AI-driven chatbots like ChatGPT and Google Bard are gaining popularity, offering a new generation of conversational tools that range from conducting web searches to generating creative literature and retaining global knowledge.
ChatGPT, Google Bard, and their counterparts are known as large language models (LLMs). By understanding how LLMs work, you can harness their capabilities while also recognizing their limitations and areas where they shouldn’t be relied upon.
Similar to other AI systems, such as voice recognition and image generation, LLMs are trained using massive amounts of data. Although the companies behind these models remain somewhat secretive about their data sources, some clues can be found. For instance, the research paper introducing LaMDA, the foundation for Google Bard, mentions Wikipedia, public forums, and programming-related documents. Furthermore, Reddit and StackOverflow plan to start charging for access to their platforms, implying that LLMs have been utilizing these resources for free up until now.
This text data, regardless of its origin, is processed through a neural network, a widely-used AI engine comprising multiple nodes and layers. These networks constantly adjust their interpretation of data based on various factors, including previous outcomes. Most LLMs employ a specific neural network architecture called a transformer, which excels in language processing (the GPT in ChatGPT stands for Generative Pretrained Transformer).
Transformers can read immense amounts of text, identify patterns between words and phrases, and predict subsequent words. Comparing LLMs to advanced autocorrect engines is not entirely inaccurate: ChatGPT and Bard may not “know” anything, but they excel at determining word sequences, which can resemble genuine thought and creativity.
A crucial innovation in transformers is the self-attention mechanism, which enables words in a sentence to be considered in relation to one another, resulting in a deeper understanding of the text.
Built-in randomness and variation ensure that transformer chatbots produce different responses each time. The autocorrect analogy also clarifies how errors can emerge. Fundamentally, ChatGPT and Google Bard cannot distinguish between accurate and inaccurate information; they seek only plausible, natural responses that align with their training data.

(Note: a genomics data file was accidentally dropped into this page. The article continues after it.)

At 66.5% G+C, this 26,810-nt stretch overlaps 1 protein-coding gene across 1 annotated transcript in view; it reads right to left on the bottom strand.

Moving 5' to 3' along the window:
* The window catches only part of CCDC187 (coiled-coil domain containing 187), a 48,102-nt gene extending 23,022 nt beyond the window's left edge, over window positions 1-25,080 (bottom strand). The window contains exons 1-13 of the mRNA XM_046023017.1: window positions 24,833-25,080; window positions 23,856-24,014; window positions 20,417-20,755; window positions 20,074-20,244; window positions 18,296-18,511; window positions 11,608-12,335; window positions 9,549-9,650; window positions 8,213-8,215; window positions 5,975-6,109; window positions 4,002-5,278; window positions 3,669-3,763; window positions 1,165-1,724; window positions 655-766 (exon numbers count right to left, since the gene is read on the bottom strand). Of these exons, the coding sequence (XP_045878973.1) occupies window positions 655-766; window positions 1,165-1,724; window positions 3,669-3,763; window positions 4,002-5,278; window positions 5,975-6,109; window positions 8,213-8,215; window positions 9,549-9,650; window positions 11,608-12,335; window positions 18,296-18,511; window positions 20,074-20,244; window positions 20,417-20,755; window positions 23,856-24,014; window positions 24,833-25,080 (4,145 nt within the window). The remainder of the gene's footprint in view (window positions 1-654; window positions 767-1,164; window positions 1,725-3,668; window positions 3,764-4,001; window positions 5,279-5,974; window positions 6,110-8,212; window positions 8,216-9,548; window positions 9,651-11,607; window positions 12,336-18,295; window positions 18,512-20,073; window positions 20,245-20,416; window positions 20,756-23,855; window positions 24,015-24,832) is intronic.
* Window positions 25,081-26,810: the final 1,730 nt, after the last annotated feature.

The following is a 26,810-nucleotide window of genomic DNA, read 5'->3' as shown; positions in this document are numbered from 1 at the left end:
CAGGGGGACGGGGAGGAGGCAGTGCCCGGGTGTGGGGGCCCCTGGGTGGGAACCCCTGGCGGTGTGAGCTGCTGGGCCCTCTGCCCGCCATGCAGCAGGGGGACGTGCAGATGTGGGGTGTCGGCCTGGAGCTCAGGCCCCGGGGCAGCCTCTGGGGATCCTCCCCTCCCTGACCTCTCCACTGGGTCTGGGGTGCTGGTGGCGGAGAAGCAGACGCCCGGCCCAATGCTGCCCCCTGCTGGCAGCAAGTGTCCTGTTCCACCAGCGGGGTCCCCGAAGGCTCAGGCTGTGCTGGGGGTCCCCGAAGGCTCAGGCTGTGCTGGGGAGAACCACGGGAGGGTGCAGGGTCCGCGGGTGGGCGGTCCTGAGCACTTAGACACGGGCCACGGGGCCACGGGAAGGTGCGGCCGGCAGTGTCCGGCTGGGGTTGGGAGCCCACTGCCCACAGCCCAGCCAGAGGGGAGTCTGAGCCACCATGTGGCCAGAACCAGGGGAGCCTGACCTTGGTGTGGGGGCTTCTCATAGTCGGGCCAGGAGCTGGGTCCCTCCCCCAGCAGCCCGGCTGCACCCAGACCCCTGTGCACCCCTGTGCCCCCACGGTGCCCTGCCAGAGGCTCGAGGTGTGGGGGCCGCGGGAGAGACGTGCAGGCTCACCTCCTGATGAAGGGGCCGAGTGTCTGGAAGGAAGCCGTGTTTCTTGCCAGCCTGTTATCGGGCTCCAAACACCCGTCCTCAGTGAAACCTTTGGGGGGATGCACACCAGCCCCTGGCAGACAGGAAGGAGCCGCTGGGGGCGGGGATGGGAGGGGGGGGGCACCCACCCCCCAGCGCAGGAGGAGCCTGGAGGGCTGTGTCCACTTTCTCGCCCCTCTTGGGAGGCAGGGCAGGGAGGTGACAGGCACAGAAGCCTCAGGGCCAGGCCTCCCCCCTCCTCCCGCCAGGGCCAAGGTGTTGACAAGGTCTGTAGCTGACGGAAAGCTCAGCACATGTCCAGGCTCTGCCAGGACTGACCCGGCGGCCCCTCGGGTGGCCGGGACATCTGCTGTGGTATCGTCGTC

Occasionally, a bot may choose a less likely word instead of the most probable one. Overdoing this, however, leads to nonsensical sentences, which is why LLMs continuously self-analyze and self-correct. Input also affects responses, allowing users to request simpler or more complex answers.
Generated text can sometimes appear generic or clichéd, as chatbots synthesize responses from vast textual repositories. Consequently, LLM-generated sentences may resemble averages calculated by a spreadsheet, resulting in unremarkable output. For example, asking ChatGPT to imitate a pirate will yield an exaggerated, stereotypical portrayal.
Humans play a role in training LLMs, with supervisors and end users identifying errors, ranking responses, and providing high-quality results for the AI to emulate. This technique, known as “reinforcement learning on human feedback” (RLHF), enables LLMs to fine-tune their neural networks for better results. Although this technology is still in its early stages, developers are continuously releasing upgrades and improvements.
As LLMs become larger and more intricate, their capabilities will advance. ChatGPT-4, for example, has approximately 100 trillion parameters, a substantial increase from ChatGPT 3.5’s 175 million. This growth enhances the model’s ability to understand word relationships and generate responses.
Based on how LLMs operate, it’s evident that they excel at replicating the text they’ve been trained on, creating content that appears natural and knowledgeable, though somewhat monotonous. Utilizing their “advanced autocorrect” approach, they’ll accurately provide information most of the time (e.g., “the first president of the United States was…”). However, LLMs can falter when the next most probable word isn’t necessarily the correct one.